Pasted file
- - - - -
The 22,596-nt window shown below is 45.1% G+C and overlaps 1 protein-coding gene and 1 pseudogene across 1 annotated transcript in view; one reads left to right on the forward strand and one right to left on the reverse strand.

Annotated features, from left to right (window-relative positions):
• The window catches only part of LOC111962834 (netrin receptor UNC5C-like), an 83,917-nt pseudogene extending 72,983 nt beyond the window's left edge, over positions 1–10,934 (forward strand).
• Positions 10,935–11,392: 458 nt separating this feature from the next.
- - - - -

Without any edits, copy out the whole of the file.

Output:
The 22,596-nt window shown below is 45.1% G+C and overlaps 1 protein-coding gene and 1 pseudogene across 1 annotated transcript in view; one reads left to right on the forward strand and one right to left on the reverse strand.

Annotated features, from left to right (window-relative positions):
• The window catches only part of LOC111962834 (netrin receptor UNC5C-like), an 83,917-nt pseudogene extending 72,983 nt beyond the window's left edge, over positions 1–10,934 (forward strand).
• Positions 10,935–11,392: 458 nt separating this feature from the next.